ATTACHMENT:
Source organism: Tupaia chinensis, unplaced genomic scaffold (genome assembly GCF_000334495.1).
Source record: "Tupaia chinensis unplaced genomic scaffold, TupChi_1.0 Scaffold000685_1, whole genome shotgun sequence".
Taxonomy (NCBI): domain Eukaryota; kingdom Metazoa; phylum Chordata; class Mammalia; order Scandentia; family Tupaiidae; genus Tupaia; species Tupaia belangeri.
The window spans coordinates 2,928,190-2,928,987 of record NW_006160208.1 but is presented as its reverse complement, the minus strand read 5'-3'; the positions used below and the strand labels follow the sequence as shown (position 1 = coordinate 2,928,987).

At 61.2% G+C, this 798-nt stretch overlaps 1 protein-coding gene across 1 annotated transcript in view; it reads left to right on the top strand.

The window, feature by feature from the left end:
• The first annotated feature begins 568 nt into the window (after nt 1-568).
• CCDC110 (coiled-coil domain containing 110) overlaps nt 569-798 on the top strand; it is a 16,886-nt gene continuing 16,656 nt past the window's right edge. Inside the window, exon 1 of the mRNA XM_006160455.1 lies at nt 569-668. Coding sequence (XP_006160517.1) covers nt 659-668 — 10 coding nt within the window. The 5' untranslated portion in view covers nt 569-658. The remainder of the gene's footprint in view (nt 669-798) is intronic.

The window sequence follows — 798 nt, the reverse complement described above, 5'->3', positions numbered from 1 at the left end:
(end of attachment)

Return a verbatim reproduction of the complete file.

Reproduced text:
Source organism: Tupaia chinensis, unplaced genomic scaffold (genome assembly GCF_000334495.1).
Source record: "Tupaia chinensis unplaced genomic scaffold, TupChi_1.0 Scaffold000685_1, whole genome shotgun sequence".
Taxonomy (NCBI): domain Eukaryota; kingdom Metazoa; phylum Chordata; class Mammalia; order Scandentia; family Tupaiidae; genus Tupaia; species Tupaia belangeri.
The window spans coordinates 2,928,190-2,928,987 of record NW_006160208.1 but is presented as its reverse complement, the minus strand read 5'-3'; the positions used below and the strand labels follow the sequence as shown (position 1 = coordinate 2,928,987).

At 61.2% G+C, this 798-nt stretch overlaps 1 protein-coding gene across 1 annotated transcript in view; it reads left to right on the top strand.

The window, feature by feature from the left end:
• The first annotated feature begins 568 nt into the window (after nt 1-568).
• CCDC110 (coiled-coil domain containing 110) overlaps nt 569-798 on the top strand; it is a 16,886-nt gene continuing 16,656 nt past the window's right edge. Inside the window, exon 1 of the mRNA XM_006160455.1 lies at nt 569-668. Coding sequence (XP_006160517.1) covers nt 659-668 — 10 coding nt within the window. The 5' untranslated portion in view covers nt 569-658. The remainder of the gene's footprint in view (nt 669-798) is intronic.

The window sequence follows — 798 nt, the reverse complement described above, 5'->3', positions numbered from 1 at the left end: